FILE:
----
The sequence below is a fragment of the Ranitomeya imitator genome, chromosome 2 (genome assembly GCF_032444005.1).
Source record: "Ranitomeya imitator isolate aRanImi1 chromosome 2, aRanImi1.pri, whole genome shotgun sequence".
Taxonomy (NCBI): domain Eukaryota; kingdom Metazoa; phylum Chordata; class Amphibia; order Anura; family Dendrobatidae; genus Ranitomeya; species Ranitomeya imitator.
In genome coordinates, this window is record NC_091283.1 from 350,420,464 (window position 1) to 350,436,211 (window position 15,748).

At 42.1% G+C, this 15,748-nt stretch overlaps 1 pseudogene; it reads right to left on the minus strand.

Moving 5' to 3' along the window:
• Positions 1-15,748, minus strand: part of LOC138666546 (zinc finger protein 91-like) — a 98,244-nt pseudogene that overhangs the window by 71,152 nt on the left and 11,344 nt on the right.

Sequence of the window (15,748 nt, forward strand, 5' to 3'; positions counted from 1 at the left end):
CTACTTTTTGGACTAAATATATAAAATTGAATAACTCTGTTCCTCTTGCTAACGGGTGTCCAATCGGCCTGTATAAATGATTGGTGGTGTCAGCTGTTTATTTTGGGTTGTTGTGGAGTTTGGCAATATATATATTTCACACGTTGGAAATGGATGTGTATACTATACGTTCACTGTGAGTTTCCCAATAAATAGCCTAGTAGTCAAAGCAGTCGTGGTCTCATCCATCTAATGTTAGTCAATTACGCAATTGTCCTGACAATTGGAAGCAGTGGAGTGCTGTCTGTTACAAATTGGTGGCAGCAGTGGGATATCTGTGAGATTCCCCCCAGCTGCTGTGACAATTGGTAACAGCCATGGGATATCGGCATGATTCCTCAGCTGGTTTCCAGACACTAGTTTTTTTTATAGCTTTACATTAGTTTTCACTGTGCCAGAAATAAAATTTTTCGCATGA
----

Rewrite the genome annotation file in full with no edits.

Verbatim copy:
The sequence below is a fragment of the Ranitomeya imitator genome, chromosome 2 (genome assembly GCF_032444005.1).
Source record: "Ranitomeya imitator isolate aRanImi1 chromosome 2, aRanImi1.pri, whole genome shotgun sequence".
Taxonomy (NCBI): domain Eukaryota; kingdom Metazoa; phylum Chordata; class Amphibia; order Anura; family Dendrobatidae; genus Ranitomeya; species Ranitomeya imitator.
In genome coordinates, this window is record NC_091283.1 from 350,420,464 (window position 1) to 350,436,211 (window position 15,748).

At 42.1% G+C, this 15,748-nt stretch overlaps 1 pseudogene; it reads right to left on the minus strand.

Moving 5' to 3' along the window:
• Positions 1-15,748, minus strand: part of LOC138666546 (zinc finger protein 91-like) — a 98,244-nt pseudogene that overhangs the window by 71,152 nt on the left and 11,344 nt on the right.

Sequence of the window (15,748 nt, forward strand, 5' to 3'; positions counted from 1 at the left end):
CTACTTTTTGGACTAAATATATAAAATTGAATAACTCTGTTCCTCTTGCTAACGGGTGTCCAATCGGCCTGTATAAATGATTGGTGGTGTCAGCTGTTTATTTTGGGTTGTTGTGGAGTTTGGCAATATATATATTTCACACGTTGGAAATGGATGTGTATACTATACGTTCACTGTGAGTTTCCCAATAAATAGCCTAGTAGTCAAAGCAGTCGTGGTCTCATCCATCTAATGTTAGTCAATTACGCAATTGTCCTGACAATTGGAAGCAGTGGAGTGCTGTCTGTTACAAATTGGTGGCAGCAGTGGGATATCTGTGAGATTCCCCCCAGCTGCTGTGACAATTGGTAACAGCCATGGGATATCGGCATGATTCCTCAGCTGGTTTCCAGACACTAGTTTTTTTTATAGCTTTACATTAGTTTTCACTGTGCCAGAAATAAAATTTTTCGCATGA